The Hair System
The hair system is referred to as the pilosebaceous system. This hair system consists of the hair and its reproductive machinery, and is normally broken into four major parts:
All of our facial and body hair grows out of a depression or indention in the skin known as a follicle. This indentation is similar to what would be formed if you were to stick your finger into an elastic surface. Think of a balloon, your fingertip pushing into its surface -- the space created by your finger is like the canal of each hair follicle. And multiplied on a large scale represents the surface area of the skin that is covered by hair.
So the inside of each follicle is much like the skin's surface. It's really just an invagination, or inward fold, into the skin with the added mechanism for producing a hair. And the depth, size, and the angle of this inward fold varies over the skin surface. It is dependent on the location on the face or body, by our gender and genetic background, and by biochemical factors such as hormones.
The lower portion of the follicle has an expanded shape and is called the follicle bulb. Within this bulb, there is an area of actively dividing cells called the hair matrix. This is the source of hair production.
The follicle and the hair it produces continues through repeated cycles of growth and rest.
At the base or bottom of the follicle lies a tiny structure made of dermal (related to the skin) cells called the papilla. This tiny organ, indented into the bottom of the hair bulb, feeds the newly formed hair cells from its blood supply. These newly formed hair cells grow continuously, and die continuously, forming a keratinized structure -- the hair shaft. The hair shaft continues to grow outward from the follicle base. Other keratinized structures found in mammals include nails, horns, and hoofs.
The area of the hair bulb/papilla is the main location that is targeted for destruction by permanent hair removal methods. But, another area needs to be targeted, too. It is an adjacent area that contains undifferentiated cells, called stem cells, that may maintain the follicle's life, allowing it to continue into another growth cycle if not destroyed as well. The measure of any permanent hair removal method is a combination of properly destroying the hair bulb/papillary region and the stem cells while leaving adjacent structures no more than minimally harmed. At TGIP, we have chosen the blend electrolysis method as providing the most effective means of achieving this result.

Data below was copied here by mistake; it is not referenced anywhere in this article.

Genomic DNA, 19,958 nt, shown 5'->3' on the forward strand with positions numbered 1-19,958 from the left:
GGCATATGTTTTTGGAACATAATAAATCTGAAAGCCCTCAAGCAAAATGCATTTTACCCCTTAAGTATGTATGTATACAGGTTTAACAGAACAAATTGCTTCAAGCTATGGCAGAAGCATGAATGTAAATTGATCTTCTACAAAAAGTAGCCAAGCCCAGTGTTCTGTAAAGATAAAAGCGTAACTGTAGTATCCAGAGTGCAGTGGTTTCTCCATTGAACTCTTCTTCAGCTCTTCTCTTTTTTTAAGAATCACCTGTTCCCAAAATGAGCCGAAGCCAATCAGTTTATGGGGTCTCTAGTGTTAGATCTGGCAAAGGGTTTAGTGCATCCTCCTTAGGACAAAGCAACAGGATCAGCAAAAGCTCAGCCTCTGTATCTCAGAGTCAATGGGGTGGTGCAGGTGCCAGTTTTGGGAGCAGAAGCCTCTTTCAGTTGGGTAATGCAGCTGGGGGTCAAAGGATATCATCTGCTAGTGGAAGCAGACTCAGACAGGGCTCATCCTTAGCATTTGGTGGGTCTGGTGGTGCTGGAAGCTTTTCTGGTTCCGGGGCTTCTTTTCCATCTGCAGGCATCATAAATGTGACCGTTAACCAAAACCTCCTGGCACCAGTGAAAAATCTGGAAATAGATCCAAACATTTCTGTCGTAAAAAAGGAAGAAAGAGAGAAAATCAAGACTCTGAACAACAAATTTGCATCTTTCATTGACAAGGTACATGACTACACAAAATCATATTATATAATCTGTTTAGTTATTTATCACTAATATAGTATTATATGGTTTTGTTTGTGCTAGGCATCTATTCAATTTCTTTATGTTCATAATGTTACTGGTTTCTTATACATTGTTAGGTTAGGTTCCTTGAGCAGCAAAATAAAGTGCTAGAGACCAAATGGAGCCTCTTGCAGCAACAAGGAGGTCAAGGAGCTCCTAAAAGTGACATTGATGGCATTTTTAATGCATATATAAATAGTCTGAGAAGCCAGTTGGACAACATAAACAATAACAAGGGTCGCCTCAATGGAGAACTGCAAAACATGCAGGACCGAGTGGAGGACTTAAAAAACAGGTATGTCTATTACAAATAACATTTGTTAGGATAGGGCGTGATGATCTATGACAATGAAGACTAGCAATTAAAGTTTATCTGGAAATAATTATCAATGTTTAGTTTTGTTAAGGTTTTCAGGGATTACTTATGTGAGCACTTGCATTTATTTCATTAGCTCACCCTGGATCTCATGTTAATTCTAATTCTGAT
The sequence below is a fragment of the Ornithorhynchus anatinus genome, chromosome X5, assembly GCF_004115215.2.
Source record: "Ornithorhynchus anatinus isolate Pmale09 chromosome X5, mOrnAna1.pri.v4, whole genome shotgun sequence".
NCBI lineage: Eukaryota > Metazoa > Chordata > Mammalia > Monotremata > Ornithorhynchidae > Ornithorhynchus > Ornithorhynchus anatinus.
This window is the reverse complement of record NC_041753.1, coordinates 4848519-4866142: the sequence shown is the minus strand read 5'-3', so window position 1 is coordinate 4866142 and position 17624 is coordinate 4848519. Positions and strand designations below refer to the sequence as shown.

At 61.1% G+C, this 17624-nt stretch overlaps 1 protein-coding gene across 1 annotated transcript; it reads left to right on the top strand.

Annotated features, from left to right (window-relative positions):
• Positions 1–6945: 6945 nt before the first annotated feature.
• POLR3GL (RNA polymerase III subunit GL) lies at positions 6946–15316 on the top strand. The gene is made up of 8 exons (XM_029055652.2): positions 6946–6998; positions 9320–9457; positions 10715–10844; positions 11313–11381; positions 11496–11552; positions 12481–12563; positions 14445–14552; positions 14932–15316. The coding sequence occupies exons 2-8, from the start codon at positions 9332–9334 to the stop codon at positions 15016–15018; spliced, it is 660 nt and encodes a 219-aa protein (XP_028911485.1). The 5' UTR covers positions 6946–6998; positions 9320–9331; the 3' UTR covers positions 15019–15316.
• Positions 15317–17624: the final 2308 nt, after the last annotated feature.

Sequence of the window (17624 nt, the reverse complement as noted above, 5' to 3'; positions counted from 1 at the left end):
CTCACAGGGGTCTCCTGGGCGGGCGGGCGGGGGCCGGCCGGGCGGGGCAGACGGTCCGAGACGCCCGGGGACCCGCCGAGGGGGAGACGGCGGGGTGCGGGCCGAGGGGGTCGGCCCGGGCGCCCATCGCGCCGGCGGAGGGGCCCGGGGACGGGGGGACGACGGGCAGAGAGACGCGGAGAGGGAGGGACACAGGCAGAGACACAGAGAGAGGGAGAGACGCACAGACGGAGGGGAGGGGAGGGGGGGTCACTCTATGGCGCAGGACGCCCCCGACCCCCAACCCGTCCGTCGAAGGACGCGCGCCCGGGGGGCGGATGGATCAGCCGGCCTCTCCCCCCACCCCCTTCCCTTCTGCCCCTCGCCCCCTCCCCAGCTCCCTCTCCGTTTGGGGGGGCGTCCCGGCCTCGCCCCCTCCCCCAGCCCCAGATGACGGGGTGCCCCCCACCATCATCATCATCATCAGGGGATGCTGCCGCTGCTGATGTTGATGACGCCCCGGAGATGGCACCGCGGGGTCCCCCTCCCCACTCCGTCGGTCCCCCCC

Oil glands are what is known as sebaceous glands. These glands are located close beneath the surface of the skin over the entire body. A large number of oil glands are concentrated in the facial/beard area. The sebaceous glands are not always attached to a follicle. But when it is attached to the follicle, its duct opening connects into the follicle near the skin's surface. The oily material secreted is called sebum. There may be more than one gland attached to the follicle. Sebum lubricates the hair shaft and the skin.
The papillary region is often referred to as the "hair root," but in precise usage it is the hair portion which grows below the surface of the skin, or that which is contained within in the follicle canal. And the hair shaft is the portion of the hair that grows above the skin surface. In our writing, we refer to the hair root as the structure which is destroyed to provide permanent hair removal.
The types of hair produced by the follicle are roughly broken into two categories: vellus and terminal.
Vellus hair is the "peach fuzz" type of hair that is normally found on a woman's cheek or a prepubescent child. It is soft and downy, and lacks color (pigmentation). The follicles producing vellus hair are shallow, and the hair shaft produced is relatively short. Vellus hair is normal in women and is not treated with permanent hair removal techniques.
Terminal hair is deeply rooted, coarse, and of color (pigmented). It is the type of hair one attempts to remove in unwanted areas. Terminal hair begins its development as the peach fuzz type, and later, has greater length than its neighbors (accelerated vellus stage), and finally begins to develop color and some degree of coarseness. At this point, the hair is of a terminal type. Terminal hair grows from the scalp, eyebrows, underarms, pubic area, and other parts of the body.
Most often terminal hair develops from normal bodily changes. Beard growth and excess body hair in males is the result of puberty, as well as pubic and underarm hair in men and women. With transgendered women, we are concerned with ridding unwanted hair which is the result of a normal systemic change.
There are other reasons for unwanted hair growth. These causes include disease, adverse effects from certain medications, and emotional changes (mind/body or psychogenic origin).
The hair shaft of terminal hair, if cross-sectioned, is comprised of three layers. The inner layer is called the medulla, the cortex (middle layer) makes up the majority of the hair shaft, and the outer layer, called the cuticle, consists of overlapping, flattened cells.
Terminal hair usually does not regresses to become vellus hair once again. The typical exception is male pattern baldness. Beard hair will not regress back to the peach fuzz type hair by the absence of male hormones, or the introduction of female hormones or anti-androgens. However, body hair can be greatly reduced, or eliminated in areas, with the use of hormonal feminization therapies.
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